August 25, 2006
Shaping the Next Farm Bill
Any picture of Iowa should include highly productive agriculture, liveable rural communities and beautiful land. That’s why what’s usually called “the farm bill” is so critically important to all of us Iowans. With the current farm bill expiring next year, I want Iowans to share their views with me as we work to write the next one.
We heard a lot of good recommendations last month in Ankeny at a field hearing of the U.S. Senate Committee on Agriculture, Nutrition and Forestry, of which I am the ranking Democratic member. It was an honor to be the committee’s chairman when we enacted the Farm Security and Rural Investment Act of 2002, and I’m pleased it has gotten generally good reviews in rural America.
We now must look to the future with a bold and creative vision for agriculture and rural communities – one that builds new opportunities and promotes farm profitability, economic growth and jobs; that enhances our environment; and that improves the quality of life in rural areas and for all Americans.
One point comes through loudly and clearly: the current programs are doing far too little to help create opportunities for young people in agriculture and other businesses in local communities. We also need stronger federal laws to ensure fair, open and competitive markets for both independent producers and those with contract arrangements.
A key improvement we made in the 2002 farm bill was restoring a “countercyclical” element, which had been taken away in the Freedom to Farm bill. It makes sense to provide farmers more help when commodity prices are low while costing taxpayers less when prices are higher. Some witnesses at the Ankeny hearing called for a revenue-based income protection system, since payments pegged only to commodity prices don’t respond to lost crop production.
There is consistent, widespread support among farmers and all Iowans for greater federal investment in agricultural conservation – to enhance water and air quality, reduce soil erosion and increase wildlife habitat, particularly on land in production. Many of the hearing witnesses called for restoring the Conservation Security Program (CSP) – an innovative new system of conservation incentive payments – so it can operate as a fully-funded national program – just as it was enacted in the 2002 farm bill.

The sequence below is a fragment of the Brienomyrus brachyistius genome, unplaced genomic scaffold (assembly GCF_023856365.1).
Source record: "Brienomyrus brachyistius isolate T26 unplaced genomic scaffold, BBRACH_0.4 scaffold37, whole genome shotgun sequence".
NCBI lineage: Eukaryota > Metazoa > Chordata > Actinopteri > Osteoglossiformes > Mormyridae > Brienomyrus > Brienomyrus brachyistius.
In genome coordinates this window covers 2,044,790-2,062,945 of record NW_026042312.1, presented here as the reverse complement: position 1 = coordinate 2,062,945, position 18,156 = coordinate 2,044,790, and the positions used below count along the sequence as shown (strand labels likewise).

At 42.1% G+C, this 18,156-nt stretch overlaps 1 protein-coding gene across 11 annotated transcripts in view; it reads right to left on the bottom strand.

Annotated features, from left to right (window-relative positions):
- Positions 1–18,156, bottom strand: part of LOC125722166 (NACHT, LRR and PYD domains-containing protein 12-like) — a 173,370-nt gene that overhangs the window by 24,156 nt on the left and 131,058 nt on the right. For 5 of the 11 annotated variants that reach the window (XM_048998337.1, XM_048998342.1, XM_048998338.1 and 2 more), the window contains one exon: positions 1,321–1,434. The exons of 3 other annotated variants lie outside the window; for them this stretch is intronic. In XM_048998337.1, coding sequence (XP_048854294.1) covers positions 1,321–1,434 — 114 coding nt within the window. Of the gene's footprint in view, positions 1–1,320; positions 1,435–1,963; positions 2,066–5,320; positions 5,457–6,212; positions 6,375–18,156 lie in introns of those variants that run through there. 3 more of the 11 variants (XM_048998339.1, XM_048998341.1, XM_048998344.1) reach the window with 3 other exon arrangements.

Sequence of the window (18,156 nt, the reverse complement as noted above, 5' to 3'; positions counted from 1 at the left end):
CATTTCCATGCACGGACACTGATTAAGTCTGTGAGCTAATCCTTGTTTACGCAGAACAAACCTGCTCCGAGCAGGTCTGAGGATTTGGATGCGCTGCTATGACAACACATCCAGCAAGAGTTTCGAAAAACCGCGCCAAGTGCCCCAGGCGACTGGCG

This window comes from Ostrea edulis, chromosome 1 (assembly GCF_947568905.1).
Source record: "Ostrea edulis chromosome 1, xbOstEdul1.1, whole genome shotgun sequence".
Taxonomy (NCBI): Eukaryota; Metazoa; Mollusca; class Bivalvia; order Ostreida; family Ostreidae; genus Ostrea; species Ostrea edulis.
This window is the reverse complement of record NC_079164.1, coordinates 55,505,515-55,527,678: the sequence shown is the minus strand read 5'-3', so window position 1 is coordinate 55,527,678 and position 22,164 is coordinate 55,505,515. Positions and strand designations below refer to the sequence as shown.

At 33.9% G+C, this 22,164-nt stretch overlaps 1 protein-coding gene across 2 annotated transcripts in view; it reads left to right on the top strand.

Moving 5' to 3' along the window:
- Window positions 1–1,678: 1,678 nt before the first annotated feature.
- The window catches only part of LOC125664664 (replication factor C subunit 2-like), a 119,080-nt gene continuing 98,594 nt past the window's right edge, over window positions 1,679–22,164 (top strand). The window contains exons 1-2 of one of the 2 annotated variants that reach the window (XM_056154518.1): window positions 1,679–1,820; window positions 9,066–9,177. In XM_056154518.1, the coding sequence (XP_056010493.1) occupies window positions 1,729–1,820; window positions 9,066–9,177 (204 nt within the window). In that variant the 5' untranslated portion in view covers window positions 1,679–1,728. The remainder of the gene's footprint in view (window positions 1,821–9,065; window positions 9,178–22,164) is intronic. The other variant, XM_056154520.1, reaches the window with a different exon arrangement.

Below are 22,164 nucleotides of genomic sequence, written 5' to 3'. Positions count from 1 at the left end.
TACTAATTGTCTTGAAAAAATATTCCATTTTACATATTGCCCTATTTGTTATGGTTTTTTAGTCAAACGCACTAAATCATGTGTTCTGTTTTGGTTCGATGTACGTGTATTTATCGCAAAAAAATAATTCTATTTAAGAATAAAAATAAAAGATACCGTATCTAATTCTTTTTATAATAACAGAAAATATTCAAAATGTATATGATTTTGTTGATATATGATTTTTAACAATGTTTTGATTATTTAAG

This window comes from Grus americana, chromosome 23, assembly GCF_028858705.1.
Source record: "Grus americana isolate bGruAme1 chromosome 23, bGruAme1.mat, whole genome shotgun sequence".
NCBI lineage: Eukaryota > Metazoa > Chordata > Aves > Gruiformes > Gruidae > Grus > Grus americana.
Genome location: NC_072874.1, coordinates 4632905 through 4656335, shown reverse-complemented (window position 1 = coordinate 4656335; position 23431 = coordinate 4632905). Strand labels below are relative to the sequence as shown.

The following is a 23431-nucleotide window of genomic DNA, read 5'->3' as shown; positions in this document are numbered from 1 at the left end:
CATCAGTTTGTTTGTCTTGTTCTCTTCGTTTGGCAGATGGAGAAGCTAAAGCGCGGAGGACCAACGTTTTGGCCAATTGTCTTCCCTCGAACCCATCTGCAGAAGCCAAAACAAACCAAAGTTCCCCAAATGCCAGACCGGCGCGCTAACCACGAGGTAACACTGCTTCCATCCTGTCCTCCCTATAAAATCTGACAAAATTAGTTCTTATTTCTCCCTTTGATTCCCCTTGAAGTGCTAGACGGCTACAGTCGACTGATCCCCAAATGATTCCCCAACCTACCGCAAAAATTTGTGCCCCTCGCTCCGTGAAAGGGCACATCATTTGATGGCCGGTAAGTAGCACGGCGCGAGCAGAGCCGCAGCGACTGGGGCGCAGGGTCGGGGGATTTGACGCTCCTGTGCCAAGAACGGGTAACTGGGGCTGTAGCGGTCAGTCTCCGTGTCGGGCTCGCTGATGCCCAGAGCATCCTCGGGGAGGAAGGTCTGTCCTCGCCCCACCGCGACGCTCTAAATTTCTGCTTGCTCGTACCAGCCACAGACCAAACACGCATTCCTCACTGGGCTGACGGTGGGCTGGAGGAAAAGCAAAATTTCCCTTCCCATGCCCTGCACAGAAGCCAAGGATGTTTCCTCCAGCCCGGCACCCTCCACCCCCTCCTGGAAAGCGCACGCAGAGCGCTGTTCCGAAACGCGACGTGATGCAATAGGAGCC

Witnesses at our Ankeny hearing also backed stronger support for farm-based renewable energy, rural economic development and food and agriculture research. In the 2002 farm bill, we adopted the first-ever energy title, which has boosted ethanol, biodiesel and wind power, along with biobased products and energy efficiency. We also dedicated funds to rural water and wastewater, broadband, and investment capital, adding value to farm commodities and research.
I’m proud of the progress we made in 2002, working in a bipartisan, cooperative fashion, to promote conservation, rural development, farm-based renewable energy and food and agriculture research. Inexplicably, it is these forward-looking, innovative initiatives that have suffered the most from later budget cutbacks by Congress and the administration. So we first have to repair this damage and then build upon the foundation we laid in 2002.
As work on a new farm bill continues, I hope you will share your ideas and comments with me. You can contact me by letter, telephone or by e-mail through my Senate website – http://harkin.senate.gov/. Your ideas and suggestions are tremendously valuable to me and they are always welcome.